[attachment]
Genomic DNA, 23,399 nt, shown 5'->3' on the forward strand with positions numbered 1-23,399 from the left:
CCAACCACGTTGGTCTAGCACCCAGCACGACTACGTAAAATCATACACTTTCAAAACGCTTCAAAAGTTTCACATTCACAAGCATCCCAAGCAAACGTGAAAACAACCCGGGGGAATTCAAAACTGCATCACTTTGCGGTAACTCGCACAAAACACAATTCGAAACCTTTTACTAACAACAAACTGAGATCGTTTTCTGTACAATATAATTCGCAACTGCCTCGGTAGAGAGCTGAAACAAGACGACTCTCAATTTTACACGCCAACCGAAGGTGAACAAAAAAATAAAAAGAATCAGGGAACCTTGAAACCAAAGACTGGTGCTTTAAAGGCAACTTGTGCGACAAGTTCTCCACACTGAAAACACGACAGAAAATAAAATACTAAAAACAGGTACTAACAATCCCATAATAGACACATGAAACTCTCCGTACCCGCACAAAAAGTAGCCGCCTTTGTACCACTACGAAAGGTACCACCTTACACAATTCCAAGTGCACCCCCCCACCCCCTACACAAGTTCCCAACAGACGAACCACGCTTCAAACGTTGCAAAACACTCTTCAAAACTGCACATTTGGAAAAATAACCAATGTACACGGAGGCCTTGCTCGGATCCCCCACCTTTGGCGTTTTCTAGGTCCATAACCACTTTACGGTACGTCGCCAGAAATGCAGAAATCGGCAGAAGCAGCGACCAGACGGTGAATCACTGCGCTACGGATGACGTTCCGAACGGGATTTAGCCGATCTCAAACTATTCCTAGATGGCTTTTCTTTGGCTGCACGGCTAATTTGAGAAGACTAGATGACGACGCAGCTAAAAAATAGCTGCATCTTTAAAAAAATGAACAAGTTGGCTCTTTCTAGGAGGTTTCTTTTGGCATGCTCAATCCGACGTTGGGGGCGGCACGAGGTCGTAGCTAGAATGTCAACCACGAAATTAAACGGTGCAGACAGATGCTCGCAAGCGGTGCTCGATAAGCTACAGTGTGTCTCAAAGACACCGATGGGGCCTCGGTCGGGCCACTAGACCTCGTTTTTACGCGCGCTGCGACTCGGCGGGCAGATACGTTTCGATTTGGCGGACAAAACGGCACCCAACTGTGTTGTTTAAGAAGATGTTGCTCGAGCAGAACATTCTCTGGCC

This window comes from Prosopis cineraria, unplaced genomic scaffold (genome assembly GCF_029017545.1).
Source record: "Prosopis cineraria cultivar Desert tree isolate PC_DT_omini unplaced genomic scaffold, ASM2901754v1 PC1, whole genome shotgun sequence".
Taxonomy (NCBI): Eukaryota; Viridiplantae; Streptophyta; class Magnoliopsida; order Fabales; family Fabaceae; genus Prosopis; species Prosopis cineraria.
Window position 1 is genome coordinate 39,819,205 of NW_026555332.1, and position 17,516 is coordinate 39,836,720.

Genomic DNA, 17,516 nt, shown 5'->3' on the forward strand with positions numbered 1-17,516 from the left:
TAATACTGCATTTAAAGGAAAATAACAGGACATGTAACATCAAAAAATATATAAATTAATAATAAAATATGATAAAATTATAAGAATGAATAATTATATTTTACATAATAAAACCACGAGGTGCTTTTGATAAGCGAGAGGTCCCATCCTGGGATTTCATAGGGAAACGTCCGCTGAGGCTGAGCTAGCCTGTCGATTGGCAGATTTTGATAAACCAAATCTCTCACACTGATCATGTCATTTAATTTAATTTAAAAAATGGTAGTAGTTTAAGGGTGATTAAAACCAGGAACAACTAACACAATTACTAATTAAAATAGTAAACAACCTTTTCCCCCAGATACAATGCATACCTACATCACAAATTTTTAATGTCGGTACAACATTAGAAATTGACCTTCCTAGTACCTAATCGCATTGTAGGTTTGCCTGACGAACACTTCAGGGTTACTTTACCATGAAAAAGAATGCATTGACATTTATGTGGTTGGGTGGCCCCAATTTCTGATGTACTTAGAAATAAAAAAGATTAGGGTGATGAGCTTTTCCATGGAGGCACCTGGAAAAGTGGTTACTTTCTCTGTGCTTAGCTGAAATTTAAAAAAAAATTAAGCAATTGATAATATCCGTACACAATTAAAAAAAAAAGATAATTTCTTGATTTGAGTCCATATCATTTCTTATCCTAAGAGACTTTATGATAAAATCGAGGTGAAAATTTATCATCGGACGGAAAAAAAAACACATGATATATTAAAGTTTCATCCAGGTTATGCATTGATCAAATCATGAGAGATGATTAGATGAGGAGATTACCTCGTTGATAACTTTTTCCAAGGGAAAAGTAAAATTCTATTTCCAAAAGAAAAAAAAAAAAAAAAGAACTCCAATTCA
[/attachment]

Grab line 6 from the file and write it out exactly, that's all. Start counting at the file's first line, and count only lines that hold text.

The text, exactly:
Window position 1 is genome coordinate 39,819,205 of NW_026555332.1, and position 17,516 is coordinate 39,836,720.